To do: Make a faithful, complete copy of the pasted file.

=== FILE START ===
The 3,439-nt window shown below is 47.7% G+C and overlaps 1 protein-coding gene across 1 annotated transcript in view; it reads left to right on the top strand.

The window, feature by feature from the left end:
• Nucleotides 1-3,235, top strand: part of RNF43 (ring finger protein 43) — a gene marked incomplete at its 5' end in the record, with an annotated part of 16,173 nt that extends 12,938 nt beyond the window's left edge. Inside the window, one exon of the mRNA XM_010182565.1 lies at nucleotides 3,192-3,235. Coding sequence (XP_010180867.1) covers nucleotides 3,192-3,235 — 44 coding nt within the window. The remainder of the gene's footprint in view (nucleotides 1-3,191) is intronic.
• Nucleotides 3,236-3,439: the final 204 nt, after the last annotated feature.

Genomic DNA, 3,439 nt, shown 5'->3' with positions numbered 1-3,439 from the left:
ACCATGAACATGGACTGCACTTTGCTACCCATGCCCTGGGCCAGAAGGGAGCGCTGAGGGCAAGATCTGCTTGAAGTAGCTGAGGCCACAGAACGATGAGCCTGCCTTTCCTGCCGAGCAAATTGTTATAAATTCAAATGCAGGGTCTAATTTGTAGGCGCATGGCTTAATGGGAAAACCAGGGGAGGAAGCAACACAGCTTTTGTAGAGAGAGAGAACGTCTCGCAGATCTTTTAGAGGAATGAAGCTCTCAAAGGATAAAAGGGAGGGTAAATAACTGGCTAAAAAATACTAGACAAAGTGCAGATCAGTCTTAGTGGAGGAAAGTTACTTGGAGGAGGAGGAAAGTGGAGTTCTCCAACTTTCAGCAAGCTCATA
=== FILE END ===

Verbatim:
The 3,439-nt window shown below is 47.7% G+C and overlaps 1 protein-coding gene across 1 annotated transcript in view; it reads left to right on the top strand.

The window, feature by feature from the left end:
• Nucleotides 1-3,235, top strand: part of RNF43 (ring finger protein 43) — a gene marked incomplete at its 5' end in the record, with an annotated part of 16,173 nt that extends 12,938 nt beyond the window's left edge. Inside the window, one exon of the mRNA XM_010182565.1 lies at nucleotides 3,192-3,235. Coding sequence (XP_010180867.1) covers nucleotides 3,192-3,235 — 44 coding nt within the window. The remainder of the gene's footprint in view (nucleotides 1-3,191) is intronic.
• Nucleotides 3,236-3,439: the final 204 nt, after the last annotated feature.

Genomic DNA, 3,439 nt, shown 5'->3' with positions numbered 1-3,439 from the left:
ACCATGAACATGGACTGCACTTTGCTACCCATGCCCTGGGCCAGAAGGGAGCGCTGAGGGCAAGATCTGCTTGAAGTAGCTGAGGCCACAGAACGATGAGCCTGCCTTTCCTGCCGAGCAAATTGTTATAAATTCAAATGCAGGGTCTAATTTGTAGGCGCATGGCTTAATGGGAAAACCAGGGGAGGAAGCAACACAGCTTTTGTAGAGAGAGAGAACGTCTCGCAGATCTTTTAGAGGAATGAAGCTCTCAAAGGATAAAAGGGAGGGTAAATAACTGGCTAAAAAATACTAGACAAAGTGCAGATCAGTCTTAGTGGAGGAAAGTTACTTGGAGGAGGAGGAAAGTGGAGTTCTCCAACTTTCAGCAAGCTCATA